September 23

Athenian Hall, now known as the Old Stone House, a dormitory Alexamder Twilight designed, raised funds for, and had built while he was principal of the Orleans County School in Brownington, Vermont. It was the first granite public building in the state and is now part of a historical district and is on the National Register of Historic Places.

Alexander Lucius Twilight (September 23, 1795 – June 19, 1857) was born in Corinth, Vermont, to free parents of European and African descent. His father, Ichabod Twilight, was a veteran of the Revolutionary War. Although Twilight didn't attend school at all until he was 20, he graduated from Middlebury College in 1823, becoming the first African American with a college degree. He became a teacher, and was named principal of  Orleans County Grammar School in 1829. While there he built a four-story dormitory, Athenian Hall, which was the first granite public building in the state. He was elected to the Vermont General Assembly in 1836, making him the only African American until Reconstruction to serve in a state legislature.


Mary Church Terrell (September 23, 1863 - July 24, 1954) was one of the first African American women in the country to earn a college degree. She then taught at Wilberforce College in Xenia, Ohio and at M Street High School (now Dunbar High) in Washington DC. She was president of the National Association of Colored Women's Clubs, a founder of Delta Sigma Theta Sorority, and with Ida Wells-Barnett was one of the two African American women involved in creating the NAACP in 1909.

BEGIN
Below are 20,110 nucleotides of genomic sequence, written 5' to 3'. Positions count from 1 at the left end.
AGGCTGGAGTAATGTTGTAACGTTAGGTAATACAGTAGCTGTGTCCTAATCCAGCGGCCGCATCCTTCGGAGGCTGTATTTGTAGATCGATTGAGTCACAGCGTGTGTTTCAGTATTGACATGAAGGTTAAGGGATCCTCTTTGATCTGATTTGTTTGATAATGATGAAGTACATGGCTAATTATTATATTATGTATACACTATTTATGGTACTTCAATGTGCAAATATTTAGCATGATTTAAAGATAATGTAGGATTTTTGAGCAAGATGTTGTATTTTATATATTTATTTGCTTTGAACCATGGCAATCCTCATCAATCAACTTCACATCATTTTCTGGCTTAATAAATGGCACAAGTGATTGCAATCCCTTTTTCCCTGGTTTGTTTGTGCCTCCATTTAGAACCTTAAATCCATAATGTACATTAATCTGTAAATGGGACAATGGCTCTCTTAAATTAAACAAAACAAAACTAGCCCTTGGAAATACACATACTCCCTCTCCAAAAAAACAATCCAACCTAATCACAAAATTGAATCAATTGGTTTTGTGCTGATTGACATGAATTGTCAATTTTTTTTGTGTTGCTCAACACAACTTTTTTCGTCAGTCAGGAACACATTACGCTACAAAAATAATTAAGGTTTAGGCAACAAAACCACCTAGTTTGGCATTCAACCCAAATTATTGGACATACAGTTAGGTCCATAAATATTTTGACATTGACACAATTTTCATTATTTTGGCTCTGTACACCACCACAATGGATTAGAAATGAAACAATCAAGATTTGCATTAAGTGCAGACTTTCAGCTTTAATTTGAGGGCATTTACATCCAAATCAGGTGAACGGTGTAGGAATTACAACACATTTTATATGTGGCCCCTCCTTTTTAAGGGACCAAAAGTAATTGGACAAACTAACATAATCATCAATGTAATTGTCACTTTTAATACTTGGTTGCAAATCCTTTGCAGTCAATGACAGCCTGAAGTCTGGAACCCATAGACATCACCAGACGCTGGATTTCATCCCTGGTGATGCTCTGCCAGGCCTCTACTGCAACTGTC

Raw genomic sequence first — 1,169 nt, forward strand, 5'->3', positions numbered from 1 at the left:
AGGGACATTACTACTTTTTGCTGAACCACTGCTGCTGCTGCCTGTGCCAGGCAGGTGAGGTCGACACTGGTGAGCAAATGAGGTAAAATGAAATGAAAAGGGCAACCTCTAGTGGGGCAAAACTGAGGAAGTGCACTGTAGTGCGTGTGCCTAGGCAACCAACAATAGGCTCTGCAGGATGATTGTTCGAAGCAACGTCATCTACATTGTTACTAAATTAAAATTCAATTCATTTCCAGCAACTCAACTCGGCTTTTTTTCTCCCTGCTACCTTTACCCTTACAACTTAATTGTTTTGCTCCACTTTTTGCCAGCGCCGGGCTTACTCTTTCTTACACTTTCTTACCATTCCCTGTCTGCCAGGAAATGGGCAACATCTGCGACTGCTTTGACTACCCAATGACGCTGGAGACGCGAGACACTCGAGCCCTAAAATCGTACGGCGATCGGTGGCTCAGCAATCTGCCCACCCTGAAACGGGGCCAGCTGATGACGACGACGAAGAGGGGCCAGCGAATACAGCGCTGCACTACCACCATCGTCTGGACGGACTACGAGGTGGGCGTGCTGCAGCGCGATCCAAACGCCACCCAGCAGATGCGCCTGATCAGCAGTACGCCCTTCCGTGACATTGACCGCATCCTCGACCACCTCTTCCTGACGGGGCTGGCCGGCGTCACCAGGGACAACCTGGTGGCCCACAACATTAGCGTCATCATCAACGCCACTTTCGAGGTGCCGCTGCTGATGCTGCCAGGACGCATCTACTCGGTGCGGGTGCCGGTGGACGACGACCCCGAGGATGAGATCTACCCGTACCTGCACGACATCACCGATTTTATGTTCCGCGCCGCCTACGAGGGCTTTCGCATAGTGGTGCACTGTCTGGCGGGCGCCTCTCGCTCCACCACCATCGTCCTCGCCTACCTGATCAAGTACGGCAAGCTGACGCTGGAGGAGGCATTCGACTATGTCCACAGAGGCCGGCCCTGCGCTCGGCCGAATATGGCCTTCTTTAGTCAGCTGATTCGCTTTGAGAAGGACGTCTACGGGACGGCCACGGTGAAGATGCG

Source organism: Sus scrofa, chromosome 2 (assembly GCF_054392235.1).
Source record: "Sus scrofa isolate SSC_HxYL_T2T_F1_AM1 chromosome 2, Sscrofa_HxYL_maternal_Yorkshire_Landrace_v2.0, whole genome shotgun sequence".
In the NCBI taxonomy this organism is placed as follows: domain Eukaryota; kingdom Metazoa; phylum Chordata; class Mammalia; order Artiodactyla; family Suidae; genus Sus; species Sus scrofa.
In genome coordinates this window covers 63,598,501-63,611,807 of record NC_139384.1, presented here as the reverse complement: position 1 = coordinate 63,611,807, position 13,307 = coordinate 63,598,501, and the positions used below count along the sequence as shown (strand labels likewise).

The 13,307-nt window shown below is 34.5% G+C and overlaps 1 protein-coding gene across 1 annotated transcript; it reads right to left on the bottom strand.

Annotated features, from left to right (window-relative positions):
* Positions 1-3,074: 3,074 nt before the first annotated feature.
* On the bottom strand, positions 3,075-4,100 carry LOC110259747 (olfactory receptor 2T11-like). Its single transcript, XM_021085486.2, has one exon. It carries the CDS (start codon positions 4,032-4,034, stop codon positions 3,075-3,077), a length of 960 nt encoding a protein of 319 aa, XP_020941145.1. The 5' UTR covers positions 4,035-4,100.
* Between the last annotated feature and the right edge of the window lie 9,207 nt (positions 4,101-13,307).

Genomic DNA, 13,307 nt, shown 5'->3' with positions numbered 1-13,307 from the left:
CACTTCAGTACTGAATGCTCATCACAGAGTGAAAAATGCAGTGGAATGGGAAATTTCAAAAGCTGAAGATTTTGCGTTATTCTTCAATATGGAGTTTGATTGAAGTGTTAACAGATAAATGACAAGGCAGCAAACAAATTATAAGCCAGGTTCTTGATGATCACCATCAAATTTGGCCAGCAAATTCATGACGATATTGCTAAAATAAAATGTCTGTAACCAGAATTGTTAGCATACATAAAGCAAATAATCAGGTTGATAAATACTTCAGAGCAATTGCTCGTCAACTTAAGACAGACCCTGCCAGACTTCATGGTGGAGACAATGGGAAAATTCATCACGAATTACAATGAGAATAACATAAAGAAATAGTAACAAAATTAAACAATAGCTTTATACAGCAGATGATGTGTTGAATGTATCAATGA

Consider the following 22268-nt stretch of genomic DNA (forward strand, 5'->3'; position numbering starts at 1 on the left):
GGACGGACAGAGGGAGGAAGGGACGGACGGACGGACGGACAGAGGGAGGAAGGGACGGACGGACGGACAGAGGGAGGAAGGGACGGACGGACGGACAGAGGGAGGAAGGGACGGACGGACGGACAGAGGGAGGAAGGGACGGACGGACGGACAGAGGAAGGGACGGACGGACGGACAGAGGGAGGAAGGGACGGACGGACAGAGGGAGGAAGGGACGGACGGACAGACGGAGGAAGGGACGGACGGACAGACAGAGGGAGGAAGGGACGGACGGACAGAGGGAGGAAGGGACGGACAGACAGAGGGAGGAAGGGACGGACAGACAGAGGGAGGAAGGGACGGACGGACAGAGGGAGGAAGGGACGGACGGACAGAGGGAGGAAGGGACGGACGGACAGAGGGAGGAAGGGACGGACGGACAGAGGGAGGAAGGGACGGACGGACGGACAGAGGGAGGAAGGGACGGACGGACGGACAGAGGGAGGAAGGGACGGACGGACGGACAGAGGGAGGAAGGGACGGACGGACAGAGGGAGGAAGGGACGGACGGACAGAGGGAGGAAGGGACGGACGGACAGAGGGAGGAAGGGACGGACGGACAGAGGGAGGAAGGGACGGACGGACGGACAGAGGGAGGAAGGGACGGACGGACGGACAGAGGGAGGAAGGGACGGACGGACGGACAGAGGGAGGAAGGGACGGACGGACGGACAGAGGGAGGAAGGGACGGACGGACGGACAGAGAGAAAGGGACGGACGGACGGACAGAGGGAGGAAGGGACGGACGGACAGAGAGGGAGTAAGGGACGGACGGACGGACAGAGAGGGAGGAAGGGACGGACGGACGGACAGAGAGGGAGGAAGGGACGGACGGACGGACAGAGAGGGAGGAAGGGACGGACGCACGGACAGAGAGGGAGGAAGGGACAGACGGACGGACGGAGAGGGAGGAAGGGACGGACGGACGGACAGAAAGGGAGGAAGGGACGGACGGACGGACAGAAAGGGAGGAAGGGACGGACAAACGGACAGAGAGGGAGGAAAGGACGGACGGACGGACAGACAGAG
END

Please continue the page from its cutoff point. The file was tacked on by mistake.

Albert Ammons (September 23, 1907 - December 2, 1949) played the piano at age 10, often practicing with childhood friend Meade Lux Lewis. The two played piano on the Chicago boogie-woogie club scene and were reunited in From Spirituals to Swing at Carnegie Hall in 1938 and were two of the first artists signed to the new Blue Note Records. In 1941, Ammons' boogie music was accompanied by drawn-on-film animation in the short film Boogie-Doodle by Norman McLaren. He played himself in the movie Boogie-Woogie Dream (1944), with Lena Horne and Pete Johnson. He ended his career touring as a solo performer and as staff pianist with the Lionel Hampton Orchestra. He performed at President Harry S. Truman's inauguration in 1949.

Wade Watts (September 23, 1919 - December 13, 1998) was a Baptist minister and state president of the Oklahoma NAACP for sixteen years, challenging the Ku Klux Klan through Christian love. He worked with Thurgood Marshall in helping Ada Lois Sipuel gain admission to the University of Oklahoma and developed a friendship with Martin Luther King during the American civil rights movement, joining King and other leaders on the Selma-to-Montgomery march in 1965. He was the uncle of former congressman J. C. Watts of Oklahoma but did not approve of the younger Watts's membership in the Republican party.

John William Coltrane (September 23, 1926 – July 17, 1967) was a jazz saxophonist and composer.He helped pioneer the use of modes in jazz and later was at the forefront of free jazz. He organized at least fifty recording sessions as a leader during his recording career, and appeared as a sideman on many other albums, notably with trumpeter Miles Davis and pianist Thelonious Monk. As his career progressed, Coltrane and his music took on an increasingly spiritual dimension.